Community can synergise and synchronise with school initiatives and intended learning outcomes rather than adopting passive roles and even expressing hesitation. Community members can appreciate a balanced approach recognising the importance of academic and non-academic factors and values of developing social and human capitals to nurture young people. Schools would also develop deeper understanding of the needs of the community to enable schools acting as agents of change in the lives of students, families and communities. Table 5 shows how different elements under different components of community link can substantiate the effect of linkage with community [49,50,51, 53, 54, 57, 73, 84, 85, 86]. Strong linkage with community can ensure a consistent approach across the school and between the school, home and wider community, and the knowledge exchanged would enable the community-based partner to provide a better service to the school and the school benefits from receiving higher quality products (Table 5).

Proposed Key Standards for HPS and Outcome Measures

Tables 12, 3, 4 and 5 provide detail standards of the core indicators under the five key area building on HKHSA framework (Online Appendix 1). Study by Lee et al. has identified those indicators to have significant impact on health-related outcomes [39] and those core indicators can be good starting point for wider implementation of HPS because not many schools are able to implement in full scale [24, 87]. Table 6 lists 19 core indicators from 5 key areas reflecting the inputs of HPS performance. The outcome measurements of the different indicators can take reference from the Hong Kong Student Health Survey Questionnaire (HKSHQ) [23, 40] measuring the student health-related outcomes. HKSHQ incorporates the US Center for Disease Control and Prevention (CDC) Youth Risk Behavioural Surveillance [88] and WHSA [15] adapted by CHEP [20, 21] with continuous refinement as a tool for assessing student health status/health-related outcomes [23, 89]. K6 scale by Kessler and colleagues [90] has been used to assess emotional disturbance as well as the Life Satisfaction scale by Huebner and colleagues [91] as part of HKSHQ building up the student health profile. Table 6 provides the core indicators as inputs for HPS performance and also the possible outcome measurements. This should serve as a basic framework for HPS standard with outcome measures to evaluate the HPS effectiveness. Apart from providing a framework for holistic approach to improve health literacy [92], HPS can also provide a framework for holistic approach to improve school’s organisation and culture.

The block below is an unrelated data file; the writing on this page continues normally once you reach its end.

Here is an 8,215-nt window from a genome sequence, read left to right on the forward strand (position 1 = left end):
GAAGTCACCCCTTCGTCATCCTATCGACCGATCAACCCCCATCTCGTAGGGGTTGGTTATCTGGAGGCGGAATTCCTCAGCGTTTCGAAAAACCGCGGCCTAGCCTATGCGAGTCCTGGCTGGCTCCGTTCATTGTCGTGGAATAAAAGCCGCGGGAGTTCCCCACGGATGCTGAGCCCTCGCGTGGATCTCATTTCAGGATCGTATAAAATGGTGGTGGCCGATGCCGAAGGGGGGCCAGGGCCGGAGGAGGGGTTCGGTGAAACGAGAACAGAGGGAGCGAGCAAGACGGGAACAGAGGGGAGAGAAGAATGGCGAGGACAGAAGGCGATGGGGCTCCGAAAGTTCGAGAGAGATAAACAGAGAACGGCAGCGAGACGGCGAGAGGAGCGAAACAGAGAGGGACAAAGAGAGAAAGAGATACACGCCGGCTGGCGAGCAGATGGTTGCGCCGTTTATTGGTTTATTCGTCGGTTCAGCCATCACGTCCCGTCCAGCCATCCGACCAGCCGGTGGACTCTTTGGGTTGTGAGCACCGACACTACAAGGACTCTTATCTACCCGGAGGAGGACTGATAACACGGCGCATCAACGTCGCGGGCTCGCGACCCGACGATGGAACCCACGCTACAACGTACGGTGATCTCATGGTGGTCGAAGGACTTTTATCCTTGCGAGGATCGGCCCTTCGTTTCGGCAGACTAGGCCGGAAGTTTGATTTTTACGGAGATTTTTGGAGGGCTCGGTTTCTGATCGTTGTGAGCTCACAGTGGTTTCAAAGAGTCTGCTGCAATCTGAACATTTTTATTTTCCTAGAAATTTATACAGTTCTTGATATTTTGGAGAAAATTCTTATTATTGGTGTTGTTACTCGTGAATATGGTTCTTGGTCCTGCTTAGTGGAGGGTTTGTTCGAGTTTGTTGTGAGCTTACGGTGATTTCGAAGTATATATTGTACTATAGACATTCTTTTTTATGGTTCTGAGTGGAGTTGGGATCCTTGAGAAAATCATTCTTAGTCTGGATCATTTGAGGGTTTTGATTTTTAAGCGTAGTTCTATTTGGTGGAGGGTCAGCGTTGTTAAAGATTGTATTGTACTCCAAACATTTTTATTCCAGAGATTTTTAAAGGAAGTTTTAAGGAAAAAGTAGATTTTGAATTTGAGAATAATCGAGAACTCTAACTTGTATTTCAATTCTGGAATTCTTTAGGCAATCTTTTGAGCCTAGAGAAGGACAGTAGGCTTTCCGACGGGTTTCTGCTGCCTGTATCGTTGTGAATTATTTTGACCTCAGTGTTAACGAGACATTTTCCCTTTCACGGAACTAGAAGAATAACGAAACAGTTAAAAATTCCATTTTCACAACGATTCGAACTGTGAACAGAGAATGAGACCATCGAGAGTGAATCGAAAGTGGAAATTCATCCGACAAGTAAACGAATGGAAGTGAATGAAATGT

Table 6 Proposed key standards of HPS and outcome indicators

No detailed scoping study was conducted on the key area, school health care and promotion services and one would take reference from the “Forum for Investing in Young Children Globally” (iYCG) initiated by the Institute of Medicine (now renamed as National Academy of Medicine), USA during the period 2014–2016 [93]. Keynote by Dr Helia Molina, past Minister of Health in Chile described an integrated system in Chile based on an intersectoral public policy on childhood and social protection in one iYCG workshop in 2015 with the theme ‘Using existing platforms to integrate and co-ordinate investments for children’ [94].


The scoping study has enriched the contents of the core indicators under the five key areas. There are now more updated details of standards required under each core indicator taking reference from global experience in implementation of HPS (Tables 1, 2, 3, 4, 5 and 6). The findings of this paper can provide explicit information on ways to implement HPS under the different key elements (the core indicators) of different key areas, namely school environment (physical and social), school polices on healthy school, community link and action competencies for healthy living. This would enable and empower the school setting to integrate and co-ordinate a more efficient education, health and social system for healthy child development. HPS is good framework for inter-sectoral approach, and the findings of this paper would provide practical guidance for practitioners to learn how to make a start.


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The authors would like to express sincere thanks to Ceci HY Chan for her assistance in literature search at the early stage of the project. The authors would like to thank Quality Education Fund of Hong Kong Special Administrative Region Government to support the Hong Kong Healthy School Award Scheme and Thematic Network of Health Promoting School.

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Lee is responsible for overall design of the review, reviewing literature to be included, and analysing literature to identify elements substantiating the indicators for HPS, and responsible to summarise all findings in Tables 1, 2, 3, 4 and 5 and developed the key standards of HPS and outcome measures. Lo is responsible for searching documents and grey literature to be included and analysing documents, grey literature and literature. Li is responsible to search for literature, documents and grey literature, and organization of findings from the analysis. Keung and Kwong are responsible for checking of findings.

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Correspondence to Albert Lee.

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Conflict of interest

The authors want to express sincere thanks to Quality Education Fund of Hong Kong SAR Government for supporting the Hong Kong Healthy School Award and Thematic Network of Health Promoting School. There is no conflict of interests in preparing this manuscript.

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Lee, A., Lo, A., Li, Q. et al. Health Promoting Schools: An Update. Appl Health Econ Health Policy 18, 605–623 (2020).